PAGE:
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a categorization of a person as neither male nor female
'The Australian high court has ruled that New South Wales must recognise a third gender after handing down its decision in the long-running case of Norrie, who has been fighting since 2010 to have a sex change recognised as non-specific.'The Guardian 2nd April 2014
'The history of the hijra community's stretches back to antiquity. But now, with a new supreme court ruling, India's third gender has finally achieved full legal recognition.'The Guardian 16th April 2014
On the 15th April 2014, India's supreme court legally recognized a third gender, declaring that those who identify themselves as neither male nor female should be entitled to the same educational, welfare and employment rights as other men and women.
third is usually understood to mean 'other', a word which is often seen on application forms and official pieces of documentation as a catch-all category when the standard options provided are inappropriate
This landmark step, whilst potentially at odds with the same court's decision not long ago to criminalize homosexual acts, has abruptly thrown the term third gender into the public eye. In India, the declaration of a third gender is primarily connected with the hijra community, the collective description used for transsexuals, transvestites, cross-dressers, eunuchs and transgender people. This community has often lived on the fringes of society, ostracized because of their gender identity and denied basic rights – a situation which the new ruling attempts to address. However India is not the first country to legally recognize a third gender, Nepal taking the same step in 2007, and Bangladesh in 2013. In November 2013, Germany became the first European country to allow a third gender designation on birth certificates.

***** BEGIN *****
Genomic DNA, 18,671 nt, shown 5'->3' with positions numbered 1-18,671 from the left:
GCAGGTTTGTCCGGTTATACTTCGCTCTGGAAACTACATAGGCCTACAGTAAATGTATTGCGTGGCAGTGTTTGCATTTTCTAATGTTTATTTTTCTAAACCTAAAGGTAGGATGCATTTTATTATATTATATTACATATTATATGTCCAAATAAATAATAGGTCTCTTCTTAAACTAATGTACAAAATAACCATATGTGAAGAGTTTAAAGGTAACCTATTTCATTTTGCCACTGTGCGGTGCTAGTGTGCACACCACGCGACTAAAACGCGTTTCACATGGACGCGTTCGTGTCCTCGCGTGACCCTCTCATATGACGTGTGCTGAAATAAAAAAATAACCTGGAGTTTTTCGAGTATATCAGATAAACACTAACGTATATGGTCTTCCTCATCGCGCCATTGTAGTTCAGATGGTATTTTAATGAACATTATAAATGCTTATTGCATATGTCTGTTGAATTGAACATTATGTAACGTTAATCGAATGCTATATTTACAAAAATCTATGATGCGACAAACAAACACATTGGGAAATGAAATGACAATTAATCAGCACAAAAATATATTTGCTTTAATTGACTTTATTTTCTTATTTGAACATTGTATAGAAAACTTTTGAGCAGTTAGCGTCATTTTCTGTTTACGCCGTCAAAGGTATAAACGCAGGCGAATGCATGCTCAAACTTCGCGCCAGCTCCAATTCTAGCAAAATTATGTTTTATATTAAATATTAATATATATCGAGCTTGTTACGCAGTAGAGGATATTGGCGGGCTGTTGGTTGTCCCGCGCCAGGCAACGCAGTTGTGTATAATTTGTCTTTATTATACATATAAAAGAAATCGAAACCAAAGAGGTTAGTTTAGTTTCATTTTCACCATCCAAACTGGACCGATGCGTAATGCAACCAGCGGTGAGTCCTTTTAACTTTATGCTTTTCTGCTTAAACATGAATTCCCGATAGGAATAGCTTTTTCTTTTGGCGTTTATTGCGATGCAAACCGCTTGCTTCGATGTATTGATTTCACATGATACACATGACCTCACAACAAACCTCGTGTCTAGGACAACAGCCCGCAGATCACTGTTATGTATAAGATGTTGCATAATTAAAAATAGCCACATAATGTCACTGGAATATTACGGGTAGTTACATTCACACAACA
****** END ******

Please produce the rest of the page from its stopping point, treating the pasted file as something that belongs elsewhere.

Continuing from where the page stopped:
In the expression, the use of the word third is of course based on the convention that there are 'two' fundamental genders, male and female. The term third sex is correspondingly also sometimes used to refer to the same concept. Third is usually understood to mean 'other', a word which is often seen on application forms and official pieces of documentation as a catch-all category when the standard options provided are inappropriate. 'Other' in relation to third gender identification has a variety of alternatives across the world, including indeterminate, unspecified, non-specific, genderless, and even simply X.
The expressions third gender and third sex date as far back as the 17th century, at the time connected with an emerging subculture of effeminate males and a marked increase in hostility towards effeminate or homosexual men. The terms continued to exist as popular descriptors of homosexuality and cross-gender into the 20th century, but fell out of favour with gay liberation in the 1970s and a growing recognition of sexual orientation and gender identity as separate concepts. Their renewed use in more recent times is partly attributable to a greater understanding of biological sexual variation and a realization that the human body cannot always be neatly categorized as one of two sexes.
The expression third gender has various interpretations, the strictest being as a category which is completely independent of male or female. Others include the state of being both man and woman, being neither man nor woman, being in an intermediate state between man and woman, or the ability to cross or swap genders.
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This article was first published on 29th April 2014.